Sample Florida Estoppel Certificate
Note: This article has been updated since it’s original publication.
The Home Buyer’s Friend
Getting a resale certificate request can make a community association manager feel like Rick from the classic movie Casablanca. While it’s good to see an opportunity for some extra cash coming in, the amount of trouble that goes with it just doesn’t seem worth the heartache.
“Somehow, just because you despise me, you are the only one I trust.”
Sellers hate the dreaded ‘resale disclosure’ process because it tacks on extra fees and hoops to jump through before a house can successfully be sold. But one glance at some of the horror stories other home buyers have endured proves that for the buyer, every one of those extra hoops can be a blessing.
“Last night we said a great many things.”
The Estoppel Letter (also called a Resale Disclosure, Resale Certificate, Homeowner Resale Package, HOA Demand Letter, Escrow Letter, or Closing Letter) protects the buyer as well as the community association from starting off their new relationship on the wrong foot.
Some of the hidden dangers that a resale disclosure exposes for home buyers:
- Expectations for the new homeowner. This includes a schedule and amount of regular assessments, and any other required fees or actions (so the new homeowner doesn’t get dinged for not knowing what they are liable for).
- Unpaid or past due assessments (in some states, this is transferred with the property, meaning the monies are owed by the owner of the property, even if they just purchased, and hadn’t accrued the assessments themselves).
- Upcoming or ongoing special assessments, over and beyond the normal assessment charges.
- Rights of the HOA/COA that may affect the sale (some associations require that they approve any transfer of real property, or have the right of first refusal on home sales).
- Notice of pending litigation against the property or community (You might not wish to purchase a home in a community currently in a major legal battle).
- Open architectural violations on a home (which may incur fees, or force the new homeowners to remove or change the property).
- Open violations to the CC&Rs, and any fines or fees associated with such (in some circumstances, these items may transfer with the property).
- New violations or architectural changes that will be revealed in a thorough inspection (many associations conduct a thorough home inspection to look more closely for any potential issues that may be the responsibility of the seller prior to the conclusion of the sale).
“Play it [again], Sam.”
In addition to the above, many resale packets are also required to include copies of the community association’s Covenants, Conditions and Restrictions (CC&Rs) as well as a copy of the recent financials for the community. These items serve to keep the new owner informed of the health of the association, and the rules they will be expected to follow as a member of the association.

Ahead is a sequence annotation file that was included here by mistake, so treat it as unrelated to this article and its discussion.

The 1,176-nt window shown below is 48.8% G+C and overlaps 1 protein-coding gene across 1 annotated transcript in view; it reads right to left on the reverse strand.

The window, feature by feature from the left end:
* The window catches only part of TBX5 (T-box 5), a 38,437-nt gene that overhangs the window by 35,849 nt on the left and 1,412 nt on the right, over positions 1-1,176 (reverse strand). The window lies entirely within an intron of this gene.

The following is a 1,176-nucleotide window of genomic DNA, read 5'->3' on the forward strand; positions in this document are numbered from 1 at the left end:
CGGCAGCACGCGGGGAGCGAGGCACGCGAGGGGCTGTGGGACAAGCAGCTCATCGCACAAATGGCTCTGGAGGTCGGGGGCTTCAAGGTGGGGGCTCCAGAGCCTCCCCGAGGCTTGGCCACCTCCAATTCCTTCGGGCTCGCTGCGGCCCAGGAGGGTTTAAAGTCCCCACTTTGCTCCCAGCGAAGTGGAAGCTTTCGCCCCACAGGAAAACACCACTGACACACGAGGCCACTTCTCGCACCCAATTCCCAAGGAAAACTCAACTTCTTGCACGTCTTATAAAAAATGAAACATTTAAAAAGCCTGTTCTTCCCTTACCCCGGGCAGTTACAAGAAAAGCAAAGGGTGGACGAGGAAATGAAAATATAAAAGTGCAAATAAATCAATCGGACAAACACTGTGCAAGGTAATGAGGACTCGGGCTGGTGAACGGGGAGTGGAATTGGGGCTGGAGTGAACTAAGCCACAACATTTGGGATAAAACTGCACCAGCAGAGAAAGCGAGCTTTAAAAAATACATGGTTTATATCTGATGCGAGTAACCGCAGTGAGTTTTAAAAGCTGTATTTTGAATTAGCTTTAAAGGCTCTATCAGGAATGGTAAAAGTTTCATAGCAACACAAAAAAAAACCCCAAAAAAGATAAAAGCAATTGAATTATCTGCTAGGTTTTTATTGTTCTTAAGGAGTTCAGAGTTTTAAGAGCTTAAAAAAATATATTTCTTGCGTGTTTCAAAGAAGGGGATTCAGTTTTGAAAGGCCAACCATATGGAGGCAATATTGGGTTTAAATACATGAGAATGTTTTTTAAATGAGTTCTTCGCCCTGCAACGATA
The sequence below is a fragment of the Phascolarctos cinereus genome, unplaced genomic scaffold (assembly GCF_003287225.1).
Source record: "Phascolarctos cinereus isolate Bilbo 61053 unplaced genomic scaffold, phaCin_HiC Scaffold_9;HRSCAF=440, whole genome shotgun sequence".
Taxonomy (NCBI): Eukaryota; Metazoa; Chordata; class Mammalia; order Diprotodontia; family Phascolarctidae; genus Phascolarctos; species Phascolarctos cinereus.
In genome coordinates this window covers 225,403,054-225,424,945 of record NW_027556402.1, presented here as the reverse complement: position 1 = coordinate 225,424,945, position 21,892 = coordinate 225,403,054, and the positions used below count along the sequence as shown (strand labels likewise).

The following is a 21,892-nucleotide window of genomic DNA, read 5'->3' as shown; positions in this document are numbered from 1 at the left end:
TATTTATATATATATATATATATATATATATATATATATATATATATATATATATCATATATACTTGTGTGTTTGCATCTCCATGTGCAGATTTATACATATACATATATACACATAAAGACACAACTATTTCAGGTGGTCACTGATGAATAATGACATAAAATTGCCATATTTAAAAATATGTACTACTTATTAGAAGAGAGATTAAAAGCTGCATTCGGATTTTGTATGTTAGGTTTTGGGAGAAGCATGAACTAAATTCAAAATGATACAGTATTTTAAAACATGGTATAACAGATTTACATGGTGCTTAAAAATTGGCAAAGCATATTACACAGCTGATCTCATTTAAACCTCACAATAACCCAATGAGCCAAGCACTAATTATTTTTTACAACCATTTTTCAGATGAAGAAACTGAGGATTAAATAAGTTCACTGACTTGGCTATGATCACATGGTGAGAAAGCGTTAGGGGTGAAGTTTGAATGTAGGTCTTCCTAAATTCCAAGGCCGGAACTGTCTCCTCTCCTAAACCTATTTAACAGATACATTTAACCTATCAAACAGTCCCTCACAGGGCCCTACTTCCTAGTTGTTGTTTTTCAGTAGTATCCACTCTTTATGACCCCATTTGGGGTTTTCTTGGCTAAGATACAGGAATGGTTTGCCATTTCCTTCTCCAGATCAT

For Florida associations, a litany of other information is required to be included, such as parking spaces, storage units, provided utilities, recreational leases, various contact information and more.
Some states, such as Virginia and Nevada, give the prospective home buyer a ‘grace period’ during which they may decide, without penalty, not to go through with the sale after reading this disclosure package.
What to Include In Your Estoppel Letter
Every state has different expectations on how resale disclosures should look, but after a new law passed in Florida that took effect on July 1, 2017, the Florida resale certificate format is by far the most comprehensive.
If you are in Florida…
For communities in the state of Florida, you will need to make significant changes to your existing Estoppel letter template in order to be compliant with the law. Due to the comprehensive nature of the new Florida Estoppel Certificate requirements, there are numerous items that are not available as merge codes from your software. Even with our sample template, you WILL be required to make manual notations on the document after you print it.
This shouldn’t be a problem if you are only required to complete a few Estoppels a month, but if you have a large portfolio, or your community experiences a high volume of turnover, you should consider skipping the form letters and engaging a third-party estoppel processing company, such as ReadyRESALE by AssociationREADY. The convenience of automating these letters cannot be underestimated for larger organizations who process any kind of volume of resale documents, particularly in light of the shorter turn-around times now required by the state.
Here is our sample Estoppel Letter that you can adapt to your needs. This letter is adjusted based on the new Florida Estoppel law that went into effect July 1, 2017, although we still recommend you run it by your community association lawyer to insure that it is compliant with state laws: